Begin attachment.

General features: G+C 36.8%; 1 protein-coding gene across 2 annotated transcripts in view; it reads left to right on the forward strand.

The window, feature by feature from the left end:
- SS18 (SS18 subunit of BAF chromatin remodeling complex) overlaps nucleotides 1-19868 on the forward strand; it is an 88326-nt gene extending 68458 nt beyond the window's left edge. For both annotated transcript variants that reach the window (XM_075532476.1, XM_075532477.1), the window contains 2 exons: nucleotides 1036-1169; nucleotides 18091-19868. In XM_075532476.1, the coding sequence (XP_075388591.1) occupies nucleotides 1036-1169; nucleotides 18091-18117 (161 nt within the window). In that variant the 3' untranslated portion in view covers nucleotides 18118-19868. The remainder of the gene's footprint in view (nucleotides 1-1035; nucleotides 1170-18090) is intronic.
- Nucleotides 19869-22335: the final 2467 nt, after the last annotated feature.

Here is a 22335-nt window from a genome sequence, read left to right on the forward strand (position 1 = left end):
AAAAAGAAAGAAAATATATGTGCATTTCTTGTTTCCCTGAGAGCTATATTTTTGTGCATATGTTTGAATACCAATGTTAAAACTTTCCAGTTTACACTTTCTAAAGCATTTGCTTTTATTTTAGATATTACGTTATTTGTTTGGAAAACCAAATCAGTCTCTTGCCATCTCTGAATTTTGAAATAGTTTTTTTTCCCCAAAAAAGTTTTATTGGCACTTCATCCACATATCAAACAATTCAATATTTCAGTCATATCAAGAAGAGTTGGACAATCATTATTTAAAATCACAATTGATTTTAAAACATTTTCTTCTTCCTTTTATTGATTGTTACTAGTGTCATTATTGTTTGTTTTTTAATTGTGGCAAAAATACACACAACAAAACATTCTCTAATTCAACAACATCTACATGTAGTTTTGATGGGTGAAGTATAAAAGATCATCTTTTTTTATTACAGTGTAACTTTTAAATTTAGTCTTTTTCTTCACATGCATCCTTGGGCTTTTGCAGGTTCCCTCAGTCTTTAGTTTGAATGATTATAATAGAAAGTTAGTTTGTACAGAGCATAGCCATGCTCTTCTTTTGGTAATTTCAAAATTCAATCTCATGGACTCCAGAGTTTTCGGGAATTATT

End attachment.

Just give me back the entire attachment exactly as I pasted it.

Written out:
General features: G+C 36.8%; 1 protein-coding gene across 2 annotated transcripts in view; it reads left to right on the forward strand.

The window, feature by feature from the left end:
- SS18 (SS18 subunit of BAF chromatin remodeling complex) overlaps nucleotides 1-19868 on the forward strand; it is an 88326-nt gene extending 68458 nt beyond the window's left edge. For both annotated transcript variants that reach the window (XM_075532476.1, XM_075532477.1), the window contains 2 exons: nucleotides 1036-1169; nucleotides 18091-19868. In XM_075532476.1, the coding sequence (XP_075388591.1) occupies nucleotides 1036-1169; nucleotides 18091-18117 (161 nt within the window). In that variant the 3' untranslated portion in view covers nucleotides 18118-19868. The remainder of the gene's footprint in view (nucleotides 1-1035; nucleotides 1170-18090) is intronic.
- Nucleotides 19869-22335: the final 2467 nt, after the last annotated feature.

Here is a 22335-nt window from a genome sequence, read left to right on the forward strand (position 1 = left end):
AAAAAGAAAGAAAATATATGTGCATTTCTTGTTTCCCTGAGAGCTATATTTTTGTGCATATGTTTGAATACCAATGTTAAAACTTTCCAGTTTACACTTTCTAAAGCATTTGCTTTTATTTTAGATATTACGTTATTTGTTTGGAAAACCAAATCAGTCTCTTGCCATCTCTGAATTTTGAAATAGTTTTTTTTCCCCAAAAAAGTTTTATTGGCACTTCATCCACATATCAAACAATTCAATATTTCAGTCATATCAAGAAGAGTTGGACAATCATTATTTAAAATCACAATTGATTTTAAAACATTTTCTTCTTCCTTTTATTGATTGTTACTAGTGTCATTATTGTTTGTTTTTTAATTGTGGCAAAAATACACACAACAAAACATTCTCTAATTCAACAACATCTACATGTAGTTTTGATGGGTGAAGTATAAAAGATCATCTTTTTTTATTACAGTGTAACTTTTAAATTTAGTCTTTTTCTTCACATGCATCCTTGGGCTTTTGCAGGTTCCCTCAGTCTTTAGTTTGAATGATTATAATAGAAAGTTAGTTTGTACAGAGCATAGCCATGCTCTTCTTTTGGTAATTTCAAAATTCAATCTCATGGACTCCAGAGTTTTCGGGAATTATT